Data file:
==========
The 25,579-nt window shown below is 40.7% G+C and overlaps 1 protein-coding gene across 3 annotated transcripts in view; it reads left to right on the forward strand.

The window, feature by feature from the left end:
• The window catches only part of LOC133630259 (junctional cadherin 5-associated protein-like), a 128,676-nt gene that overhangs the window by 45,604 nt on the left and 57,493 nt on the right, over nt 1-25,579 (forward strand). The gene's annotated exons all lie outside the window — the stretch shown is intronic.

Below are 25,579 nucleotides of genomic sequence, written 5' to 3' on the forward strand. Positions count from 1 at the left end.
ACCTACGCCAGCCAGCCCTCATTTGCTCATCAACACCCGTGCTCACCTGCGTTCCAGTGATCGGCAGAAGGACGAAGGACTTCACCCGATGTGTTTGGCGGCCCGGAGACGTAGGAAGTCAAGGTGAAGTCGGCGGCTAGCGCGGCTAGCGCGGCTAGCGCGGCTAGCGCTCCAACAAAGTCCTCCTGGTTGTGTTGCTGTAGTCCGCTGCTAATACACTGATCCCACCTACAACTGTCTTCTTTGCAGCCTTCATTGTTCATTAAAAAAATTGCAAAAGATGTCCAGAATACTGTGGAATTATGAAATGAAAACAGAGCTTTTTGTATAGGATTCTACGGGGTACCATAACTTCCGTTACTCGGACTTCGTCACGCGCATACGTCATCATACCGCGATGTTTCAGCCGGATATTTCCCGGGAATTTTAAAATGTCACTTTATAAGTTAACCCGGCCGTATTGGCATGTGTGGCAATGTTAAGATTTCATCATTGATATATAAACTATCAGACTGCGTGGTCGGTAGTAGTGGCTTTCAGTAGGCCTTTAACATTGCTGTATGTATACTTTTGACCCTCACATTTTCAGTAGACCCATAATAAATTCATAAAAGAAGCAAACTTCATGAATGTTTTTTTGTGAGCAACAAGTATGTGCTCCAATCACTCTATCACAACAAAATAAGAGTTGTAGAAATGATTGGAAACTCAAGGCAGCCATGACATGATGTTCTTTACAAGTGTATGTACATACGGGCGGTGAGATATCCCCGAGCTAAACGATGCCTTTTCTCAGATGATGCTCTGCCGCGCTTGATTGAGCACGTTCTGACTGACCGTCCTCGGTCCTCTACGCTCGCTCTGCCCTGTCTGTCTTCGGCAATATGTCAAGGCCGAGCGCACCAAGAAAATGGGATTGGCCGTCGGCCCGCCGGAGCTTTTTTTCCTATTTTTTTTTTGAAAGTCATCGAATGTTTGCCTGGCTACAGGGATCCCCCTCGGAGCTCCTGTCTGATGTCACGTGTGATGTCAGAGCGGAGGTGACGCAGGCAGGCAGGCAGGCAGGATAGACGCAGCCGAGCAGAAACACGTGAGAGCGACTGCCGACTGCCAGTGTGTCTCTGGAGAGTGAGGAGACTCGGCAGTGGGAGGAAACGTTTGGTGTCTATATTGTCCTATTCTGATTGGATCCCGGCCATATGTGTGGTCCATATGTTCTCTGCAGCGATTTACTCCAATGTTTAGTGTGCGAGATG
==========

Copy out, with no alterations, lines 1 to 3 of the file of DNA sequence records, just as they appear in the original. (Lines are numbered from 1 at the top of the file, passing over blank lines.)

The 25,579-nt window shown below is 40.7% G+C and overlaps 1 protein-coding gene across 3 annotated transcripts in view; it reads left to right on the forward strand.

The window, feature by feature from the left end:
• The window catches only part of LOC133630259 (junctional cadherin 5-associated protein-like), a 128,676-nt gene that overhangs the window by 45,604 nt on the left and 57,493 nt on the right, over nt 1-25,579 (forward strand). The gene's annotated exons all lie outside the window — the stretch shown is intronic.